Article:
The Future of Preclinical Animal Models in Drug Discovery

A summary of the scientific paper published in Advanced Science, “Is it Time for Reviewer 3 to Request Human Organ Chip Experiments Instead of Animal Validation Studies?

Animal studies are an old practice, going back to the ancient Greeks, continuing with William Harvey and others in the 16th and 17th centuries and gaining greater traction in the past 100 years. Animal models offer more complexity than simple cell cultures, though they fall short of human physiology. But even with their known shortcomings, animal studies have been the gold standard for preclinical research – until now. 

To a large degree, the preference for animal studies was by necessity. Preclinical animal models were the best available research tools. However, in recent years, microfluidic Organ-Chips and other technologies have begun to offer superior alternatives. Because they use human tissues – in some cases cultured from patients – they can more accurately recapitulate many of the mechanisms associated with human physiology and bring us closer to personalized medicine.  

As many as 90% of all drugs that enter human clinical trials fail to gain FDA approval. Sometimes they are not effective and often, they are just too toxic. Our preclinical models should be able to catch these deficits before the drugs reach patients. However, the current system produces human suffering and wastes valuable time – we must identify better approaches. 

THE PROMISE OF ORGAN-CHIPS 

Microfluidic Organ-Chips offer a superior model because they can be built with human tissues and incorporate key physiological components, such as a vasculature, tissue-tissue interfaces, circulating immune cells, and even a complex microbiome. Mechanical forces, such as those associated with breathing or peristalsis, can be replicated as well. Advanced fluidics bring in nutrients, remove waste, and permit mimicry of dynamic changes in drug levels over time, better recapitulating what patients experience in vivo

These chips are transparent and small, which means researchers can observe reactions continuously, in real time, through microscopes or more advanced systems – something that cannot be done in animal models.  

But most importantly, from a drug development standpoint, these chips have been proven to provide important windows into human physiology and provide greater insight into how specific cells and tissues respond to therapeutic molecules. For example, lung chips have replicated human COPD and non-small cell lung cancer. Organ-chips have also modeled intestines, blood-brain barrier, bone marrow, liver, kidneys and numerous other organs and tissues. 

Organ-Chips can be particularly useful when investigating human immune responses. Different species of mammals have different immune systems, which can make them ineffective models when studying vaccines, cancer immunotherapies or autoimmune disease treatments.

One chip, modeling a single organ system, can be quite powerful. But these devices also can be linked fluidically for multi-organ studies, creating even more sophisticated “body-on-chips” models. These systems can incorporate many of the complex inter-organ signaling mechanisms found in the human body – for example, pancreatic islet cells can talk to liver tissue. Investigators can even model many of the complexities associated with the reproductive system.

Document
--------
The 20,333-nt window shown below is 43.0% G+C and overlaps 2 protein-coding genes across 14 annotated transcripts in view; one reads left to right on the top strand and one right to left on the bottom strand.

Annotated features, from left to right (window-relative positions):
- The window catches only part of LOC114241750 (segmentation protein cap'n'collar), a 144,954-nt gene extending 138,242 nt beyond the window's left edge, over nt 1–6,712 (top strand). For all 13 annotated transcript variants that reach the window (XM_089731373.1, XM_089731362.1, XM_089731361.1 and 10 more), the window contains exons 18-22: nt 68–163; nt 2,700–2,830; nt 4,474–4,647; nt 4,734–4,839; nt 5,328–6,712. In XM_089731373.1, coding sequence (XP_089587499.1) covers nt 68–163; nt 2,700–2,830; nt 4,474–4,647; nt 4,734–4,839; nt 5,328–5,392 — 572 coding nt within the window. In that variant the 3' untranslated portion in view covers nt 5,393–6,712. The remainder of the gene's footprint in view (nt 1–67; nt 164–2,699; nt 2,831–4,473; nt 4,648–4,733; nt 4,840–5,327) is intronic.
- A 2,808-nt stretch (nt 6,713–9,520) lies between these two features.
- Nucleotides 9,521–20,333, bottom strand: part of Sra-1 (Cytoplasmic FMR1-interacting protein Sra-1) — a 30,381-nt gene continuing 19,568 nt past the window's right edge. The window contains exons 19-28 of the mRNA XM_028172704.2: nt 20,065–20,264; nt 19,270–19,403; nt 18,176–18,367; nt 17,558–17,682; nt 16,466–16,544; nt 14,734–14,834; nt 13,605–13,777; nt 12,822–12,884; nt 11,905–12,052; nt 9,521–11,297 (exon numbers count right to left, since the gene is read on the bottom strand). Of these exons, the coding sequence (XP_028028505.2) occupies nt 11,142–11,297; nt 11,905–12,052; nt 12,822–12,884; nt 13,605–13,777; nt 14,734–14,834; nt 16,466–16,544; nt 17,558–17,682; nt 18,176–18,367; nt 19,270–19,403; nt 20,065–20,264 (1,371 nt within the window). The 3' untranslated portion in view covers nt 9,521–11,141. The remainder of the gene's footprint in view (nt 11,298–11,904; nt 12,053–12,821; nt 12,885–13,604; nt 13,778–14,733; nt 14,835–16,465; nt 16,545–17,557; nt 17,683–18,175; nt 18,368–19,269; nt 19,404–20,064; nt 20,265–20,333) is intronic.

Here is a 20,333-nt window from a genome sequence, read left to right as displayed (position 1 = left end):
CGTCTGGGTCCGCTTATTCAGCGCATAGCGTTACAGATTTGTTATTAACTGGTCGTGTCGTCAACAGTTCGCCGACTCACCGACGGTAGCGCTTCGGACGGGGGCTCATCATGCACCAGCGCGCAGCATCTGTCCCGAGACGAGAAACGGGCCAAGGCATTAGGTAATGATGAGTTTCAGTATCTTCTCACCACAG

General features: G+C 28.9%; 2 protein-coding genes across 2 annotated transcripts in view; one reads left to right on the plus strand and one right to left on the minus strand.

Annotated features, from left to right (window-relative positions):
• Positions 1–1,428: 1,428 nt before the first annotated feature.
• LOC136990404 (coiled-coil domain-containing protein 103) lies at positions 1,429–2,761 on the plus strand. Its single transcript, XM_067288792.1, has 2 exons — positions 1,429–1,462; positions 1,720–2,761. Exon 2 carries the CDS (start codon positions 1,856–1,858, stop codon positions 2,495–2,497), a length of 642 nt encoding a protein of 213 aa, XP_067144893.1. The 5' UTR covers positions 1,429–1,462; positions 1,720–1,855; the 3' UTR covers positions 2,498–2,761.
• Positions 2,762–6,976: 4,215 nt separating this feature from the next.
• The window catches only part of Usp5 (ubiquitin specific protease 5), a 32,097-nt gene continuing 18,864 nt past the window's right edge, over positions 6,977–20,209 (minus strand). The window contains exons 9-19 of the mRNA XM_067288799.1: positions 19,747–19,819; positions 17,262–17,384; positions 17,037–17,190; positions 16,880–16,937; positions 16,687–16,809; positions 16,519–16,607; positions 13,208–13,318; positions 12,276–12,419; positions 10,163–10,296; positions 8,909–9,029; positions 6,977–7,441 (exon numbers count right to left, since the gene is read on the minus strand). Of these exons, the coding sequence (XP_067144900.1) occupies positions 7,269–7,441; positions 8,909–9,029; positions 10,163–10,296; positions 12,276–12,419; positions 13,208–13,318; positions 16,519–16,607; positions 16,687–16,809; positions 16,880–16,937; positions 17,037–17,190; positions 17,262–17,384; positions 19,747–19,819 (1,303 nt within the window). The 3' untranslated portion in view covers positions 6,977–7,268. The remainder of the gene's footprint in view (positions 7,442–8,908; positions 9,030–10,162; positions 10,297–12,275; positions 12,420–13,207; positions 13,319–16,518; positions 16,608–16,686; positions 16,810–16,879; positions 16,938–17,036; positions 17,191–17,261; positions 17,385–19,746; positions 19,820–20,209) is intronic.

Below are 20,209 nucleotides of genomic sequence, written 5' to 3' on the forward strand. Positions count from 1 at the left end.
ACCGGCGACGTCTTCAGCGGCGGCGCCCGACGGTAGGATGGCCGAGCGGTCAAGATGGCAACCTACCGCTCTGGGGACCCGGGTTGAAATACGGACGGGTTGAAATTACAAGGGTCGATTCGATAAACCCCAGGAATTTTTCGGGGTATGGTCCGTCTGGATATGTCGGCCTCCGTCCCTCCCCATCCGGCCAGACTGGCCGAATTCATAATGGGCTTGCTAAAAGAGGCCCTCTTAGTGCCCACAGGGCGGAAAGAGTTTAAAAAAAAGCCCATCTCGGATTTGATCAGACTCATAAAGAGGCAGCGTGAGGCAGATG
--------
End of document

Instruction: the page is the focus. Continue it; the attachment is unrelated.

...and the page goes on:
THE COST OF FAILURE

The computer industry has a saying – garbage in, garbage out – and that could easily be applied to the biopharmaceuticals drug development pipeline. Inadequate preclinical models translate into failed drugs. If this were a purely academic discussion, the industry could be forgiven for moving slowly. But these poor models have real world ramifications when ineffective and/or toxic drugs enter human trials where at best they fail to deliver hoped-for benefits or worse, cause patients physical harm.

Organ-Chips have proven themselves over and over, identifying toxicities that went previously undetected in animal studies but unfortunately showed up in human trials. In one instance, a Blood Vessel-Chip retrospectively revealed the faults in a monoclonal antibody therapy that led to blood clot formation in the lung. Unfortunately, the drug had already caused deaths in the human study.  

Better preclinical reads on efficacy and safety mean drugs that would have been likely to fail in human trials can be shelved or redesigned. Medicines that work best in subpopulations can be tested early in those populations, rather than failing in a large trial and being reapplied to the smaller group as a consolation prize. Ultimately, making the system more efficient could accelerate our ability to conduct successful clinical trials, dramatically reducing costs and bringing new therapies to patients faster.

But it’s not just about drugs that show promise in animal models and fail in humans. We must also assume there are molecules that fail in animals but are safe and effective in people. However, we approach this problem, it’s obvious we are leaving good drugs on the table.

This is not to say that Organ-Chips are perfect models. They have trouble replicating peripheral neurons, fat and other tissues, which could generate serious blind spots. More work needs to be done to help these emerging research tools better incorporate in vivo human physiology. And that’s really the point. We can no longer be satisfied with the flawed preclinical models that have produced such poor results. Under the current regime, unmet medical needs, such as Alzheimer’s disease, continue to be unmet, and patients, caregivers and communities suffer. Microfluidic Organ-Chips will not solve all these issues, but they will provide insights animal models do not and will ultimately bring a more rational approach to our preclinical discovery efforts.